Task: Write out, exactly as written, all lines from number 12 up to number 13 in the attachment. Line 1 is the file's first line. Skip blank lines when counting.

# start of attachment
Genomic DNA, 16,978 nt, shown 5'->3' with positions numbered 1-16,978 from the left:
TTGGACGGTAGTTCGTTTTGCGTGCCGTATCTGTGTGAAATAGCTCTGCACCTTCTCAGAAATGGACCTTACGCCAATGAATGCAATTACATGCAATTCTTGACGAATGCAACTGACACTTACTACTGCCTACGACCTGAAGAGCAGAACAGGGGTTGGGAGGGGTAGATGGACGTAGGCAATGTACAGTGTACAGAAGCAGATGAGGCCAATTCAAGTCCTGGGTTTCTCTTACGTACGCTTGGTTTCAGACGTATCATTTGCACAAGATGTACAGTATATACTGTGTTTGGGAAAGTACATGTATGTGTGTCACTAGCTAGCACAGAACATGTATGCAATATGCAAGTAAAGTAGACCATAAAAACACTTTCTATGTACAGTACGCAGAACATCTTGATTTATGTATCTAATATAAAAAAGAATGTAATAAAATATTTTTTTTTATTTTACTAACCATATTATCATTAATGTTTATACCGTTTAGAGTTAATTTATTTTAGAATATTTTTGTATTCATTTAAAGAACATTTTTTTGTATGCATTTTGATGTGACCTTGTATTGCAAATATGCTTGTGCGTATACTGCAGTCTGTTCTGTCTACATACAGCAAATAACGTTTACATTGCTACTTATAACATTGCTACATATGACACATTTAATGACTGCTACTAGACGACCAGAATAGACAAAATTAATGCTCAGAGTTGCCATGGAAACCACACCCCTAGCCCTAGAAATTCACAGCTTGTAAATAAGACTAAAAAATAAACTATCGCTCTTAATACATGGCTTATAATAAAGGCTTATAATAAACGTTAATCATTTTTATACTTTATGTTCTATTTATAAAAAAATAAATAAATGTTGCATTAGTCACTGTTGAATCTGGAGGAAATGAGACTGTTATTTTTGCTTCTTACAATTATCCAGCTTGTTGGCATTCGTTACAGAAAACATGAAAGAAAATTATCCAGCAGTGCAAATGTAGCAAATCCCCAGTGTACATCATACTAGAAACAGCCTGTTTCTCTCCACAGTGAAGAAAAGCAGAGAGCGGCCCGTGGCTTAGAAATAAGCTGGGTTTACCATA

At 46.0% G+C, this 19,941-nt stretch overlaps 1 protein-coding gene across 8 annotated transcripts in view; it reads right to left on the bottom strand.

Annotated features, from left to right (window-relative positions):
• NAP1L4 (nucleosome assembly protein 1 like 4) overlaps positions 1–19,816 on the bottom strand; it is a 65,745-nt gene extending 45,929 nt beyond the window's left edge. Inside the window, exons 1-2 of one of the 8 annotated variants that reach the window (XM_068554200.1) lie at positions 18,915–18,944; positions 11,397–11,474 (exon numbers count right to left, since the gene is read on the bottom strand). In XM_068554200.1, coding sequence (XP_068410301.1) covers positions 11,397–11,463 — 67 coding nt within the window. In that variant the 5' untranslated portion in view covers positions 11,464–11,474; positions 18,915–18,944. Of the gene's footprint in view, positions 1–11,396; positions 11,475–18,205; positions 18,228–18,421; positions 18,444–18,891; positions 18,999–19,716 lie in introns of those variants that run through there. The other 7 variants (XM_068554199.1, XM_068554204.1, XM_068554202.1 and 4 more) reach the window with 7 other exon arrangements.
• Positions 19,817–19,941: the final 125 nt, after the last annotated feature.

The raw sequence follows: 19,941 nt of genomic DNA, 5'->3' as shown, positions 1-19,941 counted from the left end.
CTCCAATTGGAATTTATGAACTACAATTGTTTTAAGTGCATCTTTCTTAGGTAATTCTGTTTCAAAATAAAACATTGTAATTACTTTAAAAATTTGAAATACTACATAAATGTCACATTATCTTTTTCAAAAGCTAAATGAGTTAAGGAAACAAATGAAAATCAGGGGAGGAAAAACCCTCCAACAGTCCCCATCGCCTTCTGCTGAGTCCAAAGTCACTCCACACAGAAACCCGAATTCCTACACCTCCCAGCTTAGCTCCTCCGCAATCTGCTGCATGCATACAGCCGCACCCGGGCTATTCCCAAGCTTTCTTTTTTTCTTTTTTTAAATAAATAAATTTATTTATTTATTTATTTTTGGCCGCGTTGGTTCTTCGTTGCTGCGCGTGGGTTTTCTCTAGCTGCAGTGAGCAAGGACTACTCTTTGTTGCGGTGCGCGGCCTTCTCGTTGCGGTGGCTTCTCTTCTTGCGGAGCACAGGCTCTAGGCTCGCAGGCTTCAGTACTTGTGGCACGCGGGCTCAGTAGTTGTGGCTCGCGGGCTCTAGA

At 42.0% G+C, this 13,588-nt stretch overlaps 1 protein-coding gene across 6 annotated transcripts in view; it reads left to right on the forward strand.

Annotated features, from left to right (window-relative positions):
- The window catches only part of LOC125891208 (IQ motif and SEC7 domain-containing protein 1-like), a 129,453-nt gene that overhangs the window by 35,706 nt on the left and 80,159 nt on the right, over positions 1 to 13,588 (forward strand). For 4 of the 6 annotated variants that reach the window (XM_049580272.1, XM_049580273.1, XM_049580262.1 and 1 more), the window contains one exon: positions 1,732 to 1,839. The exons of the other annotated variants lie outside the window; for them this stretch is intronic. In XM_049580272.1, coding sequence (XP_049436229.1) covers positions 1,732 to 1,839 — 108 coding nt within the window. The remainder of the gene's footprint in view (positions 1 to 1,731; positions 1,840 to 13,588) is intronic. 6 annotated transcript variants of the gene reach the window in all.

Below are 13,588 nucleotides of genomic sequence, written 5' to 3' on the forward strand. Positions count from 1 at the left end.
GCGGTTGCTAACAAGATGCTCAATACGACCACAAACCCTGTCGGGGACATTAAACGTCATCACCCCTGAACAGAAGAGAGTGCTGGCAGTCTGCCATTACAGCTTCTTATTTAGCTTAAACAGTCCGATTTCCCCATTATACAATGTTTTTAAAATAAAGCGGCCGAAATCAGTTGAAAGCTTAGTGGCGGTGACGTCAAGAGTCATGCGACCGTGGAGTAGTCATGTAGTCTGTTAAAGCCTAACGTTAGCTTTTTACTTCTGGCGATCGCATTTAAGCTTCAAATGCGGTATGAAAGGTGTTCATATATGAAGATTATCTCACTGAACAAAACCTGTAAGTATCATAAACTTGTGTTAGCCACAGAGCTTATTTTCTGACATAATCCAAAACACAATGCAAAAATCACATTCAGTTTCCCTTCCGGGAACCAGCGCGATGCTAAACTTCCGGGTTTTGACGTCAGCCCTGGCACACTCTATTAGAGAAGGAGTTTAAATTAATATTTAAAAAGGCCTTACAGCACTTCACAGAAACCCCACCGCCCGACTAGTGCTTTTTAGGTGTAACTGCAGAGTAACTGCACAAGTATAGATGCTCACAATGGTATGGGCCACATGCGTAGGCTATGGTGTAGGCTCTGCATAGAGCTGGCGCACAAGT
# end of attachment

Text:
Below are 13,588 nucleotides of genomic sequence, written 5' to 3' on the forward strand. Positions count from 1 at the left end.
GCGGTTGCTAACAAGATGCTCAATACGACCACAAACCCTGTCGGGGACATTAAACGTCATCACCCCTGAACAGAAGAGAGTGCTGGCAGTCTGCCATTACAGCTTCTTATTTAGCTTAAACAGTCCGATTTCCCCATTATACAATGTTTTTAAAATAAAGCGGCCGAAATCAGTTGAAAGCTTAGTGGCGGTGACGTCAAGAGTCATGCGACCGTGGAGTAGTCATGTAGTCTGTTAAAGCCTAACGTTAGCTTTTTACTTCTGGCGATCGCATTTAAGCTTCAAATGCGGTATGAAAGGTGTTCATATATGAAGATTATCTCACTGAACAAAACCTGTAAGTATCATAAACTTGTGTTAGCCACAGAGCTTATTTTCTGACATAATCCAAAACACAATGCAAAAATCACATTCAGTTTCCCTTCCGGGAACCAGCGCGATGCTAAACTTCCGGGTTTTGACGTCAGCCCTGGCACACTCTATTAGAGAAGGAGTTTAAATTAATATTTAAAAAGGCCTTACAGCACTTCACAGAAACCCCACCGCCCGACTAGTGCTTTTTAGGTGTAACTGCAGAGTAACTGCACAAGTATAGATGCTCACAATGGTATGGGCCACATGCGTAGGCTATGGTGTAGGCTCTGCATAGAGCTGGCGCACAAGT